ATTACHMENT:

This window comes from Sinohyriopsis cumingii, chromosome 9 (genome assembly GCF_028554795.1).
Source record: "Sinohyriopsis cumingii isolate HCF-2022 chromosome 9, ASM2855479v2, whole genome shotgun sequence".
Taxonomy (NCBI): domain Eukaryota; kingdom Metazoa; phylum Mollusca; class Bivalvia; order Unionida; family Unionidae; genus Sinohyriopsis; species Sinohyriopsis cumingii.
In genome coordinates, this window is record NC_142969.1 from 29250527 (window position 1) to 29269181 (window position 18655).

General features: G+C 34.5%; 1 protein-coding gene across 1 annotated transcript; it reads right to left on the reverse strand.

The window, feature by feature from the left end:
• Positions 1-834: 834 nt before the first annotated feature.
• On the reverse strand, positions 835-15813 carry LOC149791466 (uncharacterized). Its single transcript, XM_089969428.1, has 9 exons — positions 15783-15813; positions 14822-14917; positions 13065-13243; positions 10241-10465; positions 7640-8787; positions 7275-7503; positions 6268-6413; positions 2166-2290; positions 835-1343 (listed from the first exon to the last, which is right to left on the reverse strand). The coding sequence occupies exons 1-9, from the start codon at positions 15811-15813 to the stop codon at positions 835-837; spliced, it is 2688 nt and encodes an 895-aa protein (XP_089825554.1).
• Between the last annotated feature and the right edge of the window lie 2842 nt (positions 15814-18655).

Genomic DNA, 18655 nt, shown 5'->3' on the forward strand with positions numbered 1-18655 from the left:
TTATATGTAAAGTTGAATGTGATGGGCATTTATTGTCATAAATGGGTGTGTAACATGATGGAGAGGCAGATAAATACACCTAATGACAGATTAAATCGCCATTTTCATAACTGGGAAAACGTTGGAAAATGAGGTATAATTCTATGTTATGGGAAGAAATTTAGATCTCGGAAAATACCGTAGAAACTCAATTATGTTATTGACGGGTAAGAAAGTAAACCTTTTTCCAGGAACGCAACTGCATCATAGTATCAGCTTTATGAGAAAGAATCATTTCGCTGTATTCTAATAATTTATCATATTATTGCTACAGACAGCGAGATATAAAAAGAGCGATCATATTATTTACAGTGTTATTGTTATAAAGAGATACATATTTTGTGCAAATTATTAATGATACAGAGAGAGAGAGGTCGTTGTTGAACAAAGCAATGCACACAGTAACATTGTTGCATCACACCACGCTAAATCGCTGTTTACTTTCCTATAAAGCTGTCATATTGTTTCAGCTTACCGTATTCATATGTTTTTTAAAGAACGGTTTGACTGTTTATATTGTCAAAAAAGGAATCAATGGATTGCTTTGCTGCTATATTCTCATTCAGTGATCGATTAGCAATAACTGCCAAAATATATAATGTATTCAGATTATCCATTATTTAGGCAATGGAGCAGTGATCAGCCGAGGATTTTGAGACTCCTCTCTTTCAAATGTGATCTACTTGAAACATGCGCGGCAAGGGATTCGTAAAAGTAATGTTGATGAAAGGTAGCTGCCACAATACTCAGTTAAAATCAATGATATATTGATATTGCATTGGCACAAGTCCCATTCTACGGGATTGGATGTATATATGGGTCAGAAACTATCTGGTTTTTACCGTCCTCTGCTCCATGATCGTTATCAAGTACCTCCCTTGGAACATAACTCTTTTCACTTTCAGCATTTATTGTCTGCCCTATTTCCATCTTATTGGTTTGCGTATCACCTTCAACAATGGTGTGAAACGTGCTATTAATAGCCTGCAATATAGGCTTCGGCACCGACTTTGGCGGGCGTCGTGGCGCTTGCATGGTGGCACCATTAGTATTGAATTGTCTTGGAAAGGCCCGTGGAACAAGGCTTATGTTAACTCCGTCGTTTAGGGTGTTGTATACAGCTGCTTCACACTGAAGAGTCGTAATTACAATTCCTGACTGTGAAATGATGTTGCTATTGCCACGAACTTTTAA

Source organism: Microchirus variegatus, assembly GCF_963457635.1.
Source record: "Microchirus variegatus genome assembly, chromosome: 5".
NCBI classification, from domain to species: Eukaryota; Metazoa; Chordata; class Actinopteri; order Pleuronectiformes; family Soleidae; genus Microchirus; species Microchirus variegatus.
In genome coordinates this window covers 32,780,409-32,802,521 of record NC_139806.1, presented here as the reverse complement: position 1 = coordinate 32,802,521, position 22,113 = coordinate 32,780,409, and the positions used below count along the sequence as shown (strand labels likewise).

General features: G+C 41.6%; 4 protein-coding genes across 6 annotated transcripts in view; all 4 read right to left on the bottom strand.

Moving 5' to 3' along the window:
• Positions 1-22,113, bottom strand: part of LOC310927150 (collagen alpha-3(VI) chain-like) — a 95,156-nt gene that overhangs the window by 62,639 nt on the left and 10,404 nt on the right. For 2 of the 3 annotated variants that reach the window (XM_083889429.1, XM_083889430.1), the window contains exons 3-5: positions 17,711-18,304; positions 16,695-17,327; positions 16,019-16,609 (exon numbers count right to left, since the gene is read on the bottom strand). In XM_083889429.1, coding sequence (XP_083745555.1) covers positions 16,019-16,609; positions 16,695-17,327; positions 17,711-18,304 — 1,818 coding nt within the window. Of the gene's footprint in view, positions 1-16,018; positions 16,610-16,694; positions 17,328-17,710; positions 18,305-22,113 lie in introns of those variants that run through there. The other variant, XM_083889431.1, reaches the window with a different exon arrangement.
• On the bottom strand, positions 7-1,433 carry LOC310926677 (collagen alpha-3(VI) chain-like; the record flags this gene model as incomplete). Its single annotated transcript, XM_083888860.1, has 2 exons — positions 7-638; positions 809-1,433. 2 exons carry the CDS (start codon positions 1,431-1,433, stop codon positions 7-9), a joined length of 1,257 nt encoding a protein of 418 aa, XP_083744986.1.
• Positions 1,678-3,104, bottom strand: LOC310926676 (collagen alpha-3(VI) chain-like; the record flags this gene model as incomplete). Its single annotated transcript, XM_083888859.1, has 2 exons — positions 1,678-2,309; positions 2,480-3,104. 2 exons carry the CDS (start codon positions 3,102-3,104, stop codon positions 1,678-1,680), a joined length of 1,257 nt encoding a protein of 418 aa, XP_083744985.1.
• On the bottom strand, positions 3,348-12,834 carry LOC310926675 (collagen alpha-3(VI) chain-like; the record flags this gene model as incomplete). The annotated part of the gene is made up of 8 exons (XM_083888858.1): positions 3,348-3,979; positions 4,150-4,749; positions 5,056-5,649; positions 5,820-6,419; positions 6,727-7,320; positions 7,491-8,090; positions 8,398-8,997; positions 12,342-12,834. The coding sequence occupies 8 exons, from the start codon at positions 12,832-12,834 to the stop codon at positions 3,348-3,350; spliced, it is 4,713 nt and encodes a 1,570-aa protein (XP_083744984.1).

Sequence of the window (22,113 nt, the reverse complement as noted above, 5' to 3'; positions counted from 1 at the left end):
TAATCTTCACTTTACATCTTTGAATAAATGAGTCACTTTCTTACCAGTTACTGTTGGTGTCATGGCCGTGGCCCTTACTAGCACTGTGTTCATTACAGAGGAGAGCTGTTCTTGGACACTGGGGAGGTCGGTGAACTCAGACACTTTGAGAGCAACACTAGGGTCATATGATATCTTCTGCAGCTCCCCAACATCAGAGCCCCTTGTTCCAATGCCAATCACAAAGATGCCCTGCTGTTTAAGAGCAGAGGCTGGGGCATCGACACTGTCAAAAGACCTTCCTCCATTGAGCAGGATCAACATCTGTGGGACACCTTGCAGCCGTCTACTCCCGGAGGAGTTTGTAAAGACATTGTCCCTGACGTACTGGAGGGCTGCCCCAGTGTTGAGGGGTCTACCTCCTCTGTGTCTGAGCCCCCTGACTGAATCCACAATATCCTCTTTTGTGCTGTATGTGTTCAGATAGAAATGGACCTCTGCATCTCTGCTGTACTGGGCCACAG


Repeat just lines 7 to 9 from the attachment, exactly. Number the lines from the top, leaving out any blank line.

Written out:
• Positions 1-834: 834 nt before the first annotated feature.
• On the reverse strand, positions 835-15813 carry LOC149791466 (uncharacterized). Its single transcript, XM_089969428.1, has 9 exons — positions 15783-15813; positions 14822-14917; positions 13065-13243; positions 10241-10465; positions 7640-8787; positions 7275-7503; positions 6268-6413; positions 2166-2290; positions 835-1343 (listed from the first exon to the last, which is right to left on the reverse strand). The coding sequence occupies exons 1-9, from the start codon at positions 15811-15813 to the stop codon at positions 835-837; spliced, it is 2688 nt and encodes an 895-aa protein (XP_089825554.1).
• Between the last annotated feature and the right edge of the window lie 2842 nt (positions 15814-18655).